there are consumers who do not know the real estate business, how architects work, how to deal with attorneys, why to get your house staged, the importance of branding, a good wine, and who to contact for wart removal...
you ask your friends and associates FIRST if a local professional is needed: doctor, lawyer, dentist, real estate agent, specialty restaurant, accountant, etc. you can hear directly the pros and cons of any referral from someone you Trust.
you will go to the internet SECONDLY when these referrals may not be savory or suit your dilemma or inquiry the best, or if you wish to be private about things. yelp is not reliable, but FB might be helpful.
you tend to search online for those closest to you, correct? so, having a web with localized information is important. do you have a map on your web? do you have a blog that discusses what you do and area attractions? do you have referrals to other businesses that may be of interest to your target market? all things to ponder...
so, this morning, while pondering, burning some time, I recalled an earlier referral after asking for some info on a particular guitar for sale on Craigslist. I was out of the guitar playing business for over 40 years and had a lot of catching up to do. I started buying all sorts of git fiddles here and there (ebay, pawn shops, guitar stores, craigslist, etc.) and took these older ones to Sam Ash (musical instrument store) for refurbishing. the guitar tech there saw me constantly in and out (during the last recession) and recommended this particular guitar that was a 'sleeper'. I bought 15 of these, recorded 30 songs with the exact same model. here is a Tom Petty classic:
is this just me, or do any of you get obsessive when the 'perfect' referral is handed to you??
credible referrals are very important to any business.
1. Google has a rating on the side when a search pulls up a business. If you have great clients who wouldn't mind writing a compliment, DO ask them to do that.
2. Any other industry web that can offer referrals by previous or existing clients is valuable. Houzz has a listing of professionals which encourages small writeups by satisfied clients.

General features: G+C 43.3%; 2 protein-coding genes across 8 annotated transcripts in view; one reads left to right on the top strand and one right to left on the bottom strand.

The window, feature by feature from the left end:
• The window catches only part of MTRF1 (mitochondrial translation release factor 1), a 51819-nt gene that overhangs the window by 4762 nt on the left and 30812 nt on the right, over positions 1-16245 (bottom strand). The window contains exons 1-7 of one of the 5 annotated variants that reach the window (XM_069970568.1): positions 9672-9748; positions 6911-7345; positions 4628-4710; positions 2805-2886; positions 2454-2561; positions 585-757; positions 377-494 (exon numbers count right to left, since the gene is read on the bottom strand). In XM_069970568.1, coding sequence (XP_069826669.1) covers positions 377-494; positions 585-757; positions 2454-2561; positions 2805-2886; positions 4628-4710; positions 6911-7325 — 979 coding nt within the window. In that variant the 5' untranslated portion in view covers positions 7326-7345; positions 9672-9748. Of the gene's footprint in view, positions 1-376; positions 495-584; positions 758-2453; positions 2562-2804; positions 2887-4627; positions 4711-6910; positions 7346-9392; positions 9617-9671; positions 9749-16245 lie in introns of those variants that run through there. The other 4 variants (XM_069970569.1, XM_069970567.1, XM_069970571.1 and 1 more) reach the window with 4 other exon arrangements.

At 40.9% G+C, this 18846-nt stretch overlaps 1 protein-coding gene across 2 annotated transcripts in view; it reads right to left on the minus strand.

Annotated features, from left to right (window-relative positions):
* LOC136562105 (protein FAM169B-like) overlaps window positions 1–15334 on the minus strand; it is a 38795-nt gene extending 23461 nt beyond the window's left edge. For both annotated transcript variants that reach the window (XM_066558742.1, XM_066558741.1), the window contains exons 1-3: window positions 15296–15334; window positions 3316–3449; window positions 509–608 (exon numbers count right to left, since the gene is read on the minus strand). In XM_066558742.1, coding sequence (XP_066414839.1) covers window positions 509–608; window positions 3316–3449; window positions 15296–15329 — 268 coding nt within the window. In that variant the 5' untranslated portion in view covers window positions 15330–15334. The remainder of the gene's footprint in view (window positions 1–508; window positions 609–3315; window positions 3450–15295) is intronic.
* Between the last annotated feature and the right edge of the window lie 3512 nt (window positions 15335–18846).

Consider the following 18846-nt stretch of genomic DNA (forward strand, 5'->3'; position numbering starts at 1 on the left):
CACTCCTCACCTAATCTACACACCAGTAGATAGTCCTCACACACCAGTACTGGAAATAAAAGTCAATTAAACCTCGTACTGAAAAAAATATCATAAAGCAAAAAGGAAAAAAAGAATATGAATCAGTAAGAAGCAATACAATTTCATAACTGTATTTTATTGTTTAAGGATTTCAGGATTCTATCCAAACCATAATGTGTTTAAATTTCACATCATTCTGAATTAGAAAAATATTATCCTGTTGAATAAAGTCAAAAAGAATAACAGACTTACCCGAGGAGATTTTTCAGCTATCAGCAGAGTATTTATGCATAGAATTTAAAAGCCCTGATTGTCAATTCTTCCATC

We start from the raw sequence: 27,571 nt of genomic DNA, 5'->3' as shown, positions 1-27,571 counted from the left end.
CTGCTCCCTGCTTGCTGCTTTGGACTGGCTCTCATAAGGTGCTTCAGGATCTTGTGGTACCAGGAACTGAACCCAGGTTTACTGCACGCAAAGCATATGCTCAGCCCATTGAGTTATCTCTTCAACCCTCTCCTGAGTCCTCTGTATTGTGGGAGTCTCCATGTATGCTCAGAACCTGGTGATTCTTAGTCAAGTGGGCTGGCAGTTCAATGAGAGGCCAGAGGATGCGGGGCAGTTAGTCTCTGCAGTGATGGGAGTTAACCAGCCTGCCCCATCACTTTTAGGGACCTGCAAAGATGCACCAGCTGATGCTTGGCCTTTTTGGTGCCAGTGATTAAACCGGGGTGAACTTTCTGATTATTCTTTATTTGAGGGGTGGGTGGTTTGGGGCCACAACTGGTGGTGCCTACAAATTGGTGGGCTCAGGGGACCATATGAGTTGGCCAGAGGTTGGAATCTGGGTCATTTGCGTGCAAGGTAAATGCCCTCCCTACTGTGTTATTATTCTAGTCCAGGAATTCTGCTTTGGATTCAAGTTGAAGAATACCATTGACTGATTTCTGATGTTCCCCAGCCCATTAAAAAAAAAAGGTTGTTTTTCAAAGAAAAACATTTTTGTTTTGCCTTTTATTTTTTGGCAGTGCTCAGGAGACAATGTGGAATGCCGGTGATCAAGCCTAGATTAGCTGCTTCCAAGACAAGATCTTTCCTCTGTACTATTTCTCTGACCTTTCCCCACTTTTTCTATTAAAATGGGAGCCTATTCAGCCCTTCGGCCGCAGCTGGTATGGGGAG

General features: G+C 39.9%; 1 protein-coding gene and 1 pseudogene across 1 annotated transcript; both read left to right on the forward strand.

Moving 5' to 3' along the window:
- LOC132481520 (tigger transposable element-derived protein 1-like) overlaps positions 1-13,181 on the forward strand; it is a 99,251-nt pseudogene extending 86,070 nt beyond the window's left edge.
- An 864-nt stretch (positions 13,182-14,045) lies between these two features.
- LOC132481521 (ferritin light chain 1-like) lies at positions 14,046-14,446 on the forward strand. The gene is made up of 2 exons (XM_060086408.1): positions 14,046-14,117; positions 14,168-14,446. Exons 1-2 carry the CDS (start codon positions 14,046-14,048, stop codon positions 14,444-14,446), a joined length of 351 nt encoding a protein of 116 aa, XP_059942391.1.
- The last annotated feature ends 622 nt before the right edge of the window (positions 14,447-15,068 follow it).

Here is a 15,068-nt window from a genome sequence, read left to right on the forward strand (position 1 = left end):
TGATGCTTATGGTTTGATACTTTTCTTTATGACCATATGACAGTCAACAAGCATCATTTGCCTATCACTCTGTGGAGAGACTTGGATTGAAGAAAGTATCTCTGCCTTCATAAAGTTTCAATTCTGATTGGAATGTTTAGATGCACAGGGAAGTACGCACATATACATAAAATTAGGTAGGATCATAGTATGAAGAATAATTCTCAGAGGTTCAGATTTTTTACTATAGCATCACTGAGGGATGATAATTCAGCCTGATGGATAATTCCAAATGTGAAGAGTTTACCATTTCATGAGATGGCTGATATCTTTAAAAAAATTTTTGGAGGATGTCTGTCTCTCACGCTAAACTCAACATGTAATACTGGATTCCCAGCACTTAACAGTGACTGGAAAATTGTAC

3. Video referrals are extremely important. You see these on YouTube, and especially on TV. You can tell when they are 'manufactured' so go for the 'real thing'.
4. Your web can have a page of quotes for referrals and recommendations. Look through your emails and find those that are particularly attractive.
5. Handouts/brochures should have some select quotes from pleased clients. I have developed a series of fliers and mailers that not only show what I can do but have snippets injected.
6. If you can afford to have Arnold Schwarzenegger or Ryan Reynolds plug your service, the benefits are even greater.
7. Putting lists of related professionals on your web can help your SEO. I have found that 'Best' this or that in 'your market area' tends to show up in search results serendipitously...
8. Your sign on someone's property is a form of recommendation. It could be the best you have in 'real time'.
9. A blog where you can show off your expertise is also a form of referral. Very indirect, but simply being online and talking about your sales efforts, local charity events, volunteer work, etc. is a positive referral.
10. Pay for a recommendation. Yes, contact an online influencer. There are companies that can match you best with the product or service you have and a personality online who has an immense following and creates videos describing or demonstrating your product or service. This can be very effective as the audience should be most receptive, a target group of people.
Ron and Alexandra Seigel talk about 'top of mind status'. The simplest way to achieve this is to be seen at industry events, to participate in awards programs, to have effective marketing that keeps your name out in front of people. Mixing in social circles, civic events, clubs and other organizations proves you are a current player and achiever. You want to achieve "word of mouth" expert status. Credible referrals are offered on your behalf when you are perceived as being a top name in your field/niche.